Please note: there may be some adjustments to the teaching arrangements published in the course catalogue for 2020-21. Given current circumstances related to the Covid-19 pandemic it is anticipated that some usual arrangements for teaching on campus will be modified to ensure the safety and wellbeing of students and staff on campus; further adjustments may also be necessary, or beneficial, during the course of the academic year as national requirements relating to management of the pandemic are revised.

Political Philosophy A PHIL5012

  • Academic Session: 2022-23
  • School: School of Humanities
  • Credits: 20
  • Level: Level 5 (SCQF level 11)
  • Typically Offered: Semester 1
  • Available to Visiting Students: Yes
  • Available to Erasmus Students: Yes

Short Description

A Masters level course in Political Philosophy which develops undergraduate level understanding of the field towards a foundation for postgraduate research in Philosophy.


6 two-hour seminars and 2 one-hour occasional tutorials. In addition to the 2 one-hour tutorials, students receive (1) immediate oral feedback on presentations at seminars; (2) written feedback on short non-assessed essays written during the semester; (3) availability of course lecturers during office hours.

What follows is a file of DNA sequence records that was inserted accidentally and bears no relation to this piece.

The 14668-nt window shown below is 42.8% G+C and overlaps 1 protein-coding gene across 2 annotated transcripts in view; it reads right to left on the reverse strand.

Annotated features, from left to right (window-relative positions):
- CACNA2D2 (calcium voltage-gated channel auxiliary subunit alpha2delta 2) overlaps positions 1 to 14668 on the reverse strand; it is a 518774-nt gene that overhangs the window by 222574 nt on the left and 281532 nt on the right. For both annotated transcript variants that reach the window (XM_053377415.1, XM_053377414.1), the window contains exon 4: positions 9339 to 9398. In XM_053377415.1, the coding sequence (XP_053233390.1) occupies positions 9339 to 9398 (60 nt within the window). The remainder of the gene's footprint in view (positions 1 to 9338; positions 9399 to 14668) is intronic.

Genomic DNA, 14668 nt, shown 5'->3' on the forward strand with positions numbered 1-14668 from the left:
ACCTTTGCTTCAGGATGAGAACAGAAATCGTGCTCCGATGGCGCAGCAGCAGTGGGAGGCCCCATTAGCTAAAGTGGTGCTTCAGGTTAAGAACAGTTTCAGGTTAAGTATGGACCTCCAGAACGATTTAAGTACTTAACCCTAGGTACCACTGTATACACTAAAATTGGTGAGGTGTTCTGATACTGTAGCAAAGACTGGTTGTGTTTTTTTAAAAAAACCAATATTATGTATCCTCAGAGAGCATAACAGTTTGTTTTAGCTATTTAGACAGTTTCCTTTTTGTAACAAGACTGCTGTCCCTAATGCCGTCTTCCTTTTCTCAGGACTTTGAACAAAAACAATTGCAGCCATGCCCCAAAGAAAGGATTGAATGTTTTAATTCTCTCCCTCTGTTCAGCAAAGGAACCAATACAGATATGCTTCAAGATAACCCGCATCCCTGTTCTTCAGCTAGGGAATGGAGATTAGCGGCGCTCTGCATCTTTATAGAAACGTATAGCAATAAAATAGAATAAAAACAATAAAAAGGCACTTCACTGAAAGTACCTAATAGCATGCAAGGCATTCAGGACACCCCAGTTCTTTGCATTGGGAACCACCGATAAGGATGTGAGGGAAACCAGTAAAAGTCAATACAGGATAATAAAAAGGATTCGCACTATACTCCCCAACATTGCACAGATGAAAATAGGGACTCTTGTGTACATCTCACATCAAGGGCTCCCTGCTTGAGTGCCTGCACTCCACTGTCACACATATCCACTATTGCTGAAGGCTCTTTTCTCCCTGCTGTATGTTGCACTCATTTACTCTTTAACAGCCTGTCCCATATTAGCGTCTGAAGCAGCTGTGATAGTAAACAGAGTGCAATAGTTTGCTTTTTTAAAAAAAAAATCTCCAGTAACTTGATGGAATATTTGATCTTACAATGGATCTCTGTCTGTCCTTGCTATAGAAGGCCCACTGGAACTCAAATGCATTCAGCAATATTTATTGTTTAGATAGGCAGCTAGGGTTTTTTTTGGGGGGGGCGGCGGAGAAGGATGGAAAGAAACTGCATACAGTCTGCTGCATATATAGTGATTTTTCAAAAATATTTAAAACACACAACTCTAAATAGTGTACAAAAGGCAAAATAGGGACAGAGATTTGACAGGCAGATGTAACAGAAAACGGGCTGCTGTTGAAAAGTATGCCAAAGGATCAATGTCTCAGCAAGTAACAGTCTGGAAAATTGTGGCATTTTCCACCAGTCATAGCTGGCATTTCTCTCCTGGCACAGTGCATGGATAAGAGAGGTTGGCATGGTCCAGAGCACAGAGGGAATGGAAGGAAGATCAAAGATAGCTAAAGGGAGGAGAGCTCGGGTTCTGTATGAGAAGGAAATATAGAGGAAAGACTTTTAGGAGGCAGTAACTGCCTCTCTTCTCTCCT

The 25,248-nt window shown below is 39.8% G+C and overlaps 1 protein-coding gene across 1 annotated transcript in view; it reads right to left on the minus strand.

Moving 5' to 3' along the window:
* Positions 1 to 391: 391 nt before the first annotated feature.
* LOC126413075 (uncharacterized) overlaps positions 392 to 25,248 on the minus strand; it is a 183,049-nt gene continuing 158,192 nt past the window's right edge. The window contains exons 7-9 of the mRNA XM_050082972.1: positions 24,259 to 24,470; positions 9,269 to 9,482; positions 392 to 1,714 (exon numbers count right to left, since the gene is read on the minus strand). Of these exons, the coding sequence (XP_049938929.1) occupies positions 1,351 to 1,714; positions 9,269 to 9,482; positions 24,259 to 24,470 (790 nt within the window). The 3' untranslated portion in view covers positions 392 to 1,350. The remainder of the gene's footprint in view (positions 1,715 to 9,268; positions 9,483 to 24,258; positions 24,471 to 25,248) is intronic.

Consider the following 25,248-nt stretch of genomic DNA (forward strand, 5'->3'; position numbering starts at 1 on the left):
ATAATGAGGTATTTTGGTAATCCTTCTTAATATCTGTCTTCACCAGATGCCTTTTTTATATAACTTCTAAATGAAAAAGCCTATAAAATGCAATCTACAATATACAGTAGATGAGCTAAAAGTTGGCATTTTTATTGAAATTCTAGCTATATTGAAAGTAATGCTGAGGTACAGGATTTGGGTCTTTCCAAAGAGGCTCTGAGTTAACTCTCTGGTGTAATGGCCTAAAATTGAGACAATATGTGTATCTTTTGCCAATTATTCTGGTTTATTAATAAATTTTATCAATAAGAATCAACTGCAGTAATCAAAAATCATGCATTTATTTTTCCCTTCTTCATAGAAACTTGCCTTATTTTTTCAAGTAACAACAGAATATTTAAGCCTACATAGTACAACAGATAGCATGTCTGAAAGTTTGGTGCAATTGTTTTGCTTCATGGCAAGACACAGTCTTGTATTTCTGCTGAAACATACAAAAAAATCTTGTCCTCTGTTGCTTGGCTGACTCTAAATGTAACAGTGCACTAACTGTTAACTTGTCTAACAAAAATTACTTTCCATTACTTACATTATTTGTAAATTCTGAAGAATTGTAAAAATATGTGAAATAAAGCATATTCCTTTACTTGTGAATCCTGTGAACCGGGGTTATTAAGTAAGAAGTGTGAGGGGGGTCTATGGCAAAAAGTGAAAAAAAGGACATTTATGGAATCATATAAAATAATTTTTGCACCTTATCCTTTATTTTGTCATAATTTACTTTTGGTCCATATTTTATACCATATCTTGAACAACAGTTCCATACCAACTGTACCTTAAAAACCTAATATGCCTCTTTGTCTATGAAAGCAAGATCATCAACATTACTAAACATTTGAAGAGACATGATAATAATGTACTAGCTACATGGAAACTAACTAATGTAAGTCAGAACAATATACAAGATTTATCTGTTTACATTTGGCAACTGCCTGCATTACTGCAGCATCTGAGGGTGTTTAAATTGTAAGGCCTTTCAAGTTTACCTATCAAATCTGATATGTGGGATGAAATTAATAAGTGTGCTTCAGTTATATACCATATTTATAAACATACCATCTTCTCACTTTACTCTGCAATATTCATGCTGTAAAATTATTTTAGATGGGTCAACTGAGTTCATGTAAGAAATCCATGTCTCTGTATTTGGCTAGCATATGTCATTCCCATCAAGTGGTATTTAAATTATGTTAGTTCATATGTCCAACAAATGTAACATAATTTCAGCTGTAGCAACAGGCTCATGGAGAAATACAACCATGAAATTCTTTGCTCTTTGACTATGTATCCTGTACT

This course may not run every year. Options running this year are available on MyCampus.

Requirements of Entry

Standard entry to Masters at College level with the first degree being in Philosophy.

Excluded Courses

All courses in Philosophy associated with the MLitt Philosophy.




One essay of 4000-5000 words

Course Aims

This course aims to:

■ Develop students' undergraduate level understanding of Political Philosophy to a level which allow them to engage with contemporary positions and arguments in the field

■ Enable students to articulate and critically evaluate their own position within these contemporary issues

■ Provide a foundation in this field for future engagement in original research in Philosophy

■ Provide the opportunity to achieve a foundation that equips the student for research leading to a Ph.D. on the topics of political legitimacy and authority; duties and obligations, utility and common good; natural justice; consent and contract.

Intended Learning Outcomes of Course

By the end of this course students will be able:

■ To explain the leading contemporary positions and arguments in Political Philosophy

■ To articulate arguments for and against these theories, and compare them fruitfully and critically

■ To recognise and incorporate contemporary positions and arguments in Political Philosophy into their own developing research fields where relevant

Minimum Requirement for Award of Credits

Students must submit at least 75% by weight of the components (including examinations) of the course's

summative assessment.